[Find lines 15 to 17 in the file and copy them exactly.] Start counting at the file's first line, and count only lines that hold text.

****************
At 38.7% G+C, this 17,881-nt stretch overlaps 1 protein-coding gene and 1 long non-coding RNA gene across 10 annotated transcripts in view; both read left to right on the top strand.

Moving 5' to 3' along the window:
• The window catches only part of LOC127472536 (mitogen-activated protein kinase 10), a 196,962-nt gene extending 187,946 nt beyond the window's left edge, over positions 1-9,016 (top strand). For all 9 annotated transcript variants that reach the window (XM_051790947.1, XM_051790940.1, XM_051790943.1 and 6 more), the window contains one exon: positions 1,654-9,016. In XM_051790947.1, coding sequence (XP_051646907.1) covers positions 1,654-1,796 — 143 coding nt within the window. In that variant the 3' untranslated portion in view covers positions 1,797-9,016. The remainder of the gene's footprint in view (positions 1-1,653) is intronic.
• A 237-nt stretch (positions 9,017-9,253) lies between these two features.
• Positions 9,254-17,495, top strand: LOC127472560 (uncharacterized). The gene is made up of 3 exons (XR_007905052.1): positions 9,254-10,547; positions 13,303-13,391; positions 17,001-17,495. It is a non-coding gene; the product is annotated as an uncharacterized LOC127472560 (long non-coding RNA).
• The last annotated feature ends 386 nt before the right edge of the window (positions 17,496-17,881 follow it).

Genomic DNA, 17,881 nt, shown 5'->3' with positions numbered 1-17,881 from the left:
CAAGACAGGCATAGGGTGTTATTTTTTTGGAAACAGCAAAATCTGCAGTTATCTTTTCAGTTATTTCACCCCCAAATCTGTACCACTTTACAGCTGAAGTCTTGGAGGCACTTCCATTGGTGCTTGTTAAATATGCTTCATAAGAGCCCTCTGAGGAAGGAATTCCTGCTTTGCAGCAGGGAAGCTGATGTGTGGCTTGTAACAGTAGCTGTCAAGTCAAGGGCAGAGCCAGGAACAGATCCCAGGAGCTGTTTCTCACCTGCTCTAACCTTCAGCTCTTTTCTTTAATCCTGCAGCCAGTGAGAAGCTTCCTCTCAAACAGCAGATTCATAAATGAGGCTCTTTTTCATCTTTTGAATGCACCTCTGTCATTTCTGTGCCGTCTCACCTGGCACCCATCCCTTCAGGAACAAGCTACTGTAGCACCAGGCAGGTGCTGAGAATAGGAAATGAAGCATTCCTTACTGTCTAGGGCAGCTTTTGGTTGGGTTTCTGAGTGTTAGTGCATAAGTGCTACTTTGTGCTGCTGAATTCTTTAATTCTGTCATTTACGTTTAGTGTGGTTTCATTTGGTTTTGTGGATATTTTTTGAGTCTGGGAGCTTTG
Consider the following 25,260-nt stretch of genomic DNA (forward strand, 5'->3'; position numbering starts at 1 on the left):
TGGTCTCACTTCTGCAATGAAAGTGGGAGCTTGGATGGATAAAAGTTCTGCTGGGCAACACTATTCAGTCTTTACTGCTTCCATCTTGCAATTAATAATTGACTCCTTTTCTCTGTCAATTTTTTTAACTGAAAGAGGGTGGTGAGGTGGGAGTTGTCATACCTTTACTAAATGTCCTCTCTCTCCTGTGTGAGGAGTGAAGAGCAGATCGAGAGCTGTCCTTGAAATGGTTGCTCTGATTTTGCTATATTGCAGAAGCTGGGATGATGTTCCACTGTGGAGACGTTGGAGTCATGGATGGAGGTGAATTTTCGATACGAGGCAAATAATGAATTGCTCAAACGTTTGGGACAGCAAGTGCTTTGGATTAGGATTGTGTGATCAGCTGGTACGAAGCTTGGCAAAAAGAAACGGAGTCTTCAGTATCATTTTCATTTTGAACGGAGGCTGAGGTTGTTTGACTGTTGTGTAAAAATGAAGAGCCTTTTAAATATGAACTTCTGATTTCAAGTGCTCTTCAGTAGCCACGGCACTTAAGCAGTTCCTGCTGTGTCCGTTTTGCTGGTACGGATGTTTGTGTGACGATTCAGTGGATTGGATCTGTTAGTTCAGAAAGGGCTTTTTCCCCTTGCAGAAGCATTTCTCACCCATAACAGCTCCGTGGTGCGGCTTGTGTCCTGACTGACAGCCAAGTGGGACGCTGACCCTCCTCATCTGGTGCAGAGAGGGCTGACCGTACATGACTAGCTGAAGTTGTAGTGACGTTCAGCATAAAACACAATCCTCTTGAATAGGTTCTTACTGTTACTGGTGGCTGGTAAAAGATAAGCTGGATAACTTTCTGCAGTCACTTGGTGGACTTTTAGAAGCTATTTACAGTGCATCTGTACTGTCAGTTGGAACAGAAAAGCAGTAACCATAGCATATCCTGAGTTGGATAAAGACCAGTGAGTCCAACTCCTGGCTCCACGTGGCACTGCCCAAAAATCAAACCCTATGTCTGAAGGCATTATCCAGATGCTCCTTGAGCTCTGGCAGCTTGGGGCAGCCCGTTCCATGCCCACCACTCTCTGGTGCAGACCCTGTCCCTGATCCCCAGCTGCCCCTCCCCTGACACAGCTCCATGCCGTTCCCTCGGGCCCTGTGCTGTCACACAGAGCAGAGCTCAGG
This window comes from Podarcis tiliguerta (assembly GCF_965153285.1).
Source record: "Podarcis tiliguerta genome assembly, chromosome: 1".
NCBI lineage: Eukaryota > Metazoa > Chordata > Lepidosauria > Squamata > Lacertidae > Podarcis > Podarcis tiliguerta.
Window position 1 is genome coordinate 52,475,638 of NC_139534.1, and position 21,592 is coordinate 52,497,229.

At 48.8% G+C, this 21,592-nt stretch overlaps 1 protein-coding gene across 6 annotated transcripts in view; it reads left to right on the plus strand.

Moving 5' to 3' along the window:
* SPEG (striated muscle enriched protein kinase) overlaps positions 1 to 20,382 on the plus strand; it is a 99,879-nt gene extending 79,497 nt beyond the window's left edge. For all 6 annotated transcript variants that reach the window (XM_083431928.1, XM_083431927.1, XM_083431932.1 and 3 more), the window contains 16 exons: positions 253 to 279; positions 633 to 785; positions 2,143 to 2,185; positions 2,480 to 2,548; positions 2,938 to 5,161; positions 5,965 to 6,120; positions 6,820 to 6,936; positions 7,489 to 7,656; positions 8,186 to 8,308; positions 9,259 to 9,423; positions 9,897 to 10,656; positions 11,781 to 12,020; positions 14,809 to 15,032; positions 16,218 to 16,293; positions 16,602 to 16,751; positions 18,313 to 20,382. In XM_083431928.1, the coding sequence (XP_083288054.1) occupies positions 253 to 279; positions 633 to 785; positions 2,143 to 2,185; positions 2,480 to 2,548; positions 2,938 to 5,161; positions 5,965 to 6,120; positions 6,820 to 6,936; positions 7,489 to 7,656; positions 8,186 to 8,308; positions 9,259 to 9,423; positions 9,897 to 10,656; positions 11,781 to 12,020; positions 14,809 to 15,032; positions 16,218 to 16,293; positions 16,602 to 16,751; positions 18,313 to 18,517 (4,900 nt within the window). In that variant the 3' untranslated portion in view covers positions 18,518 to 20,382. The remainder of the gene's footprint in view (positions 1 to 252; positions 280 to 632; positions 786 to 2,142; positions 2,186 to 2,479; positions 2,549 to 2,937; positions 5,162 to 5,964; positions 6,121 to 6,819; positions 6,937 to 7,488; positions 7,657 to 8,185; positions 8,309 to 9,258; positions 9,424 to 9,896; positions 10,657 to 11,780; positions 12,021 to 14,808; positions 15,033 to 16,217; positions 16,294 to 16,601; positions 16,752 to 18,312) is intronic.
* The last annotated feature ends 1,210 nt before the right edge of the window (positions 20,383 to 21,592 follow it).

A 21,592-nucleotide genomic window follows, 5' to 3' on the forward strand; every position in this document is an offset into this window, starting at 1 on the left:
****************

At 48.8% G+C, this 21,592-nt stretch overlaps 1 protein-coding gene across 6 annotated transcripts in view; it reads left to right on the plus strand.

Moving 5' to 3' along the window:
* SPEG (striated muscle enriched protein kinase) overlaps positions 1 to 20,382 on the plus strand; it is a 99,879-nt gene extending 79,497 nt beyond the window's left edge. For all 6 annotated transcript variants that reach the window (XM_083431928.1, XM_083431927.1, XM_083431932.1 and 3 more), the window contains 16 exons: positions 253 to 279; positions 633 to 785; positions 2,143 to 2,185; positions 2,480 to 2,548; positions 2,938 to 5,161; positions 5,965 to 6,120; positions 6,820 to 6,936; positions 7,489 to 7,656; positions 8,186 to 8,308; positions 9,259 to 9,423; positions 9,897 to 10,656; positions 11,781 to 12,020; positions 14,809 to 15,032; positions 16,218 to 16,293; positions 16,602 to 16,751; positions 18,313 to 20,382. In XM_083431928.1, the coding sequence (XP_083288054.1) occupies positions 253 to 279; positions 633 to 785; positions 2,143 to 2,185; positions 2,480 to 2,548; positions 2,938 to 5,161; positions 5,965 to 6,120; positions 6,820 to 6,936; positions 7,489 to 7,656; positions 8,186 to 8,308; positions 9,259 to 9,423; positions 9,897 to 10,656; positions 11,781 to 12,020; positions 14,809 to 15,032; positions 16,218 to 16,293; positions 16,602 to 16,751; positions 18,313 to 18,517 (4,900 nt within the window). In that variant the 3' untranslated portion in view covers positions 18,518 to 20,382. The remainder of the gene's footprint in view (positions 1 to 252; positions 280 to 632; positions 786 to 2,142; positions 2,186 to 2,479; positions 2,549 to 2,937; positions 5,162 to 5,964; positions 6,121 to 6,819; positions 6,937 to 7,488; positions 7,657 to 8,185; positions 8,309 to 9,258; positions 9,424 to 9,896; positions 10,657 to 11,780; positions 12,021 to 14,808; positions 15,033 to 16,217; positions 16,294 to 16,601; positions 16,752 to 18,312) is intronic.